If you’re a fan of 30 Rock, you may recall the episode (#210) in which network page Kenneth tastes coffee for the first time, becomes instantly addicted to caffeine and briefly goes comically crazy from it, referring to it as the “devil’s liquid.” Now I wouldn’t go so far as to say caffeine is the devil’s spawn, but I will say it has no nutritional value and tends to be steeped in pesticides. It’s also rather pricey, particularly if you hit Starbucks few times a week. Among my other issues with the stuff: caffeine is an addictive, powerful stimulant that raises blood pressure, dehydrates organs, weakens the immune system and robs your energy because it stimulates stress hormones and interferes with the body’s natural rhythms. Though it may sound extreme, I believe that most people should get coffee and caffeine out of their daily lives, particularly if they’re stressed, exhausted or are having trouble sleeping.
So how hooked are you? If you need a cup of coffee in order to function or “get going” in the morning, then you may need to rethink your relationship with caffeine. If you’re looking to cut down, keep in mind that caffeine is not just in coffee. It lurks in sodas, soft drinks, tea, some herbal teas, chocolate and even some medications, for example Anacin and Excedrin, so read the labels. There’s even a little caffeine in decaffeinated coffee, so don’t think of it caffeine hall pass.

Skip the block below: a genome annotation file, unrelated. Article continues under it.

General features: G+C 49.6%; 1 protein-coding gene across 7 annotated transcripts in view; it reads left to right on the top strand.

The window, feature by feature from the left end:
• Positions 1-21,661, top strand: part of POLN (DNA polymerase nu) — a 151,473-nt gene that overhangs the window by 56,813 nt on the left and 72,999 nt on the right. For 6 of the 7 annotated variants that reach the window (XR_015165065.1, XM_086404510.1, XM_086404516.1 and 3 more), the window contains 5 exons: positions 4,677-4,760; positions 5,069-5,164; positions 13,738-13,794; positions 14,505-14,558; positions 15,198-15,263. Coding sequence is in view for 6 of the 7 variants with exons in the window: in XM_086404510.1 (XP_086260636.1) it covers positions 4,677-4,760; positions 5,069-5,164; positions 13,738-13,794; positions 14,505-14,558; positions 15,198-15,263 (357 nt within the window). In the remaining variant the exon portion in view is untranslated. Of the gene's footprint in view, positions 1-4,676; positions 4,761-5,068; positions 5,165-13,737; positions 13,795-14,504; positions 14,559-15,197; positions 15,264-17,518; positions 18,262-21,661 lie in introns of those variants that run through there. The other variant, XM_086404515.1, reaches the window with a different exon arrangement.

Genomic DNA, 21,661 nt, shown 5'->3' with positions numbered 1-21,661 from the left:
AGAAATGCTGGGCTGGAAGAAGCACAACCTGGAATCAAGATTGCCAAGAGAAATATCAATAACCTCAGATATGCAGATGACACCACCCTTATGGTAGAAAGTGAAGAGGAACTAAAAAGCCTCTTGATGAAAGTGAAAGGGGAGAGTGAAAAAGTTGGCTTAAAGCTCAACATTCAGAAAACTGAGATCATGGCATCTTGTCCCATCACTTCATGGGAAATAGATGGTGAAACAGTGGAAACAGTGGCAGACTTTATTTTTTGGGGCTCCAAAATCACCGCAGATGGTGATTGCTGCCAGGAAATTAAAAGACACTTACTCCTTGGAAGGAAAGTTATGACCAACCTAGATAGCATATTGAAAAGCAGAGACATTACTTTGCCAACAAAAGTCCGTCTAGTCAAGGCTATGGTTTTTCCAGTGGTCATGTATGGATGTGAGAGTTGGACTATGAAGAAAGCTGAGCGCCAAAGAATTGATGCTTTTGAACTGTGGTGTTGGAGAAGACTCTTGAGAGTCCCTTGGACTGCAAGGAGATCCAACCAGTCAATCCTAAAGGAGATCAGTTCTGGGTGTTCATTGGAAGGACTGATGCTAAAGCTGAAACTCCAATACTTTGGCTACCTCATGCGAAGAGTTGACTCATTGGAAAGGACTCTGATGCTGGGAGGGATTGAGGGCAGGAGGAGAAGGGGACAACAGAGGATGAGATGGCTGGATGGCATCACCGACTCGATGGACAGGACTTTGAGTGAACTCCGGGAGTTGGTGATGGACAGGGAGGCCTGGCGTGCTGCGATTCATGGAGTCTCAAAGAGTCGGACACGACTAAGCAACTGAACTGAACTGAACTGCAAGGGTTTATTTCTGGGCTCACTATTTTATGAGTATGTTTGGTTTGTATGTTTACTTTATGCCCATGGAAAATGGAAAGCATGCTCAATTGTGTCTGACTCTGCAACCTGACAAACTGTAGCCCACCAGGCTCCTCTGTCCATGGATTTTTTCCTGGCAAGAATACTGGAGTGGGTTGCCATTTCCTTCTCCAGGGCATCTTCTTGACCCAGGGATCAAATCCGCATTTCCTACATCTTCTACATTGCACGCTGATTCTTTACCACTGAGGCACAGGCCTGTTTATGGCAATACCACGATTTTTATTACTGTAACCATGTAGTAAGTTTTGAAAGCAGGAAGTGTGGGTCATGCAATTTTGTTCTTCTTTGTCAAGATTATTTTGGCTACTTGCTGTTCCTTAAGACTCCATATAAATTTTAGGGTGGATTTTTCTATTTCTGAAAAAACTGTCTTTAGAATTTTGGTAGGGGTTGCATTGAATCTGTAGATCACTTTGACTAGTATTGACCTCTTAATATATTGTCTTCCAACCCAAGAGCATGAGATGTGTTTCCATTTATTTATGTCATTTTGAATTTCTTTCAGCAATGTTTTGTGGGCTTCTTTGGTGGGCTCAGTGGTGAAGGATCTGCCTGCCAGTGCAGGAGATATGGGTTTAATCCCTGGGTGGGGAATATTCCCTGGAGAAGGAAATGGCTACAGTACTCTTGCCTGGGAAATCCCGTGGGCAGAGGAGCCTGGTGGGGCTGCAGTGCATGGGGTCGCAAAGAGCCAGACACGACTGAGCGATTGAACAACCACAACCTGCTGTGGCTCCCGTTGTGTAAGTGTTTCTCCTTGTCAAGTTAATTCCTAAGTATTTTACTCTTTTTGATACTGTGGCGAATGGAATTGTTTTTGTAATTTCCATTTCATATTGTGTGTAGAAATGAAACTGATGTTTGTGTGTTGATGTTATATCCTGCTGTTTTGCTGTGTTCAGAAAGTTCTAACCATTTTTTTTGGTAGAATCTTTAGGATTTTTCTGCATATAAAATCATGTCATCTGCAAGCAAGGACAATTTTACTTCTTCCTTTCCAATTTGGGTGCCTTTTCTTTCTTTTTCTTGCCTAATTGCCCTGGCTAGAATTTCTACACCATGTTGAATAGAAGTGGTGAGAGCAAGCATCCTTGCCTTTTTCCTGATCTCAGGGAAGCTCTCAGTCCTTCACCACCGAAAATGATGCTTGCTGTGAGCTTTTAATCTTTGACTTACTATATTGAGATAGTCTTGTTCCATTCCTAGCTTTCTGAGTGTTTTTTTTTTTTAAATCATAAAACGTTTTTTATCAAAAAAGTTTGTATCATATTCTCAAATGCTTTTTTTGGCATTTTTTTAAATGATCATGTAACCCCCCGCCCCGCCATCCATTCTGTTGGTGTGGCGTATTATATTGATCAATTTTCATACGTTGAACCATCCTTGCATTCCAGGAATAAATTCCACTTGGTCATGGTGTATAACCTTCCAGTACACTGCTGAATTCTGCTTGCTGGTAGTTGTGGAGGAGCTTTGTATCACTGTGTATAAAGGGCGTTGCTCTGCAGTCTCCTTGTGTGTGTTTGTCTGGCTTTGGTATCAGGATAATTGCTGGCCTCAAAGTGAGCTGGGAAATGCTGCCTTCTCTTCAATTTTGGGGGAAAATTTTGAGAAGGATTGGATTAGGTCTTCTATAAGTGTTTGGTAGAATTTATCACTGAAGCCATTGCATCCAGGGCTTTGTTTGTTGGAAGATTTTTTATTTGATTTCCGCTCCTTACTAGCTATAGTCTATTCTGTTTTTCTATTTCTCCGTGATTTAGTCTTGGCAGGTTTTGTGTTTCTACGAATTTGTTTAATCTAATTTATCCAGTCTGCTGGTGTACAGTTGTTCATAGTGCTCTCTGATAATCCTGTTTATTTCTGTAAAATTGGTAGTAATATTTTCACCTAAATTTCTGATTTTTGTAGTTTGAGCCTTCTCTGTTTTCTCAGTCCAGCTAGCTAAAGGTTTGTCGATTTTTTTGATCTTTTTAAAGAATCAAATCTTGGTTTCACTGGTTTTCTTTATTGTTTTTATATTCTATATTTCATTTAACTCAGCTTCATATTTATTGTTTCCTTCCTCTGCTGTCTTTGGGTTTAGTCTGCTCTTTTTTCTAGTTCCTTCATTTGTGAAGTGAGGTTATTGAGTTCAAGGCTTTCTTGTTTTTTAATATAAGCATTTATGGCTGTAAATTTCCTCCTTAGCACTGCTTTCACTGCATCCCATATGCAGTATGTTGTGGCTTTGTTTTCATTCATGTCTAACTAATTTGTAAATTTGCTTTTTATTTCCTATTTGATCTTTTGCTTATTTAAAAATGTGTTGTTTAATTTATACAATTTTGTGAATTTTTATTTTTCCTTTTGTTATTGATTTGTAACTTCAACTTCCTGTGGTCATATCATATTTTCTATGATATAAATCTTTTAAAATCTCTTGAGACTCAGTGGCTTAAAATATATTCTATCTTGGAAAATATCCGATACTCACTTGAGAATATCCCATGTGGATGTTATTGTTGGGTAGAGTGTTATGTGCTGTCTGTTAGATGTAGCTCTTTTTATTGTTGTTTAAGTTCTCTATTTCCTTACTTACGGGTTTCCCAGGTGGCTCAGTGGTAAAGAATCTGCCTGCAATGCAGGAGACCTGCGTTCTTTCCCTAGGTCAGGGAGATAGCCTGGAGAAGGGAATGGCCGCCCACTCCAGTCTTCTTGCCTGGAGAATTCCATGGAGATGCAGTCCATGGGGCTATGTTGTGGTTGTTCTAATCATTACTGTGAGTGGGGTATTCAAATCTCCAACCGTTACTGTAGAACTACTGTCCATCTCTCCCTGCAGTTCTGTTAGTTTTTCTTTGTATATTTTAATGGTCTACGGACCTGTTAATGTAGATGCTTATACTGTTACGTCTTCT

When you’re ready to quit, the good news is that you don’t have to go cold turkey, nor should you. The best way to do it is to taper off in small increments so as not to trigger the junkie-like withdrawal symptoms many people struggle with. The mission is to slowly dial down the caffeine so your body can acclimate over time. Here’s a relatively painless strategy to try when you’re ready to unhook from the caffeine drip:
- Day 1: Today, have your usual amount of coffee.
- Day 2 – Day 5: Blend your coffee 50%-50% with decaf (preferably certified organic). Drink that for three days.
- Day 6: Have 25% regular coffee, 75% decaf for one day.
- Day 7: Start drinking pure decaf.
- Bonus Plan: Care to take it a step further? Then try this idea one patient came up with to help break his $80 a week Starbucks habit. First, he followed my 1-week decaffeinating plan outlined above. Next, after he’d been weaned off of the caffeine, he added two more weeks to his program to kick coffee altogether. For Week 2, he continued on pure organic decaf. On Week 3, he began blending his decaf with a roasted grain beverage called Kaffree Roma, starting with a 50% -50% blend, then down to 25% decaf +75% Roma and going then to all Roma on Day 7 of the 3rd week. Eventually, he dropped the Roma as well and no longer “needs” coffee, decaf or coffee substitutes.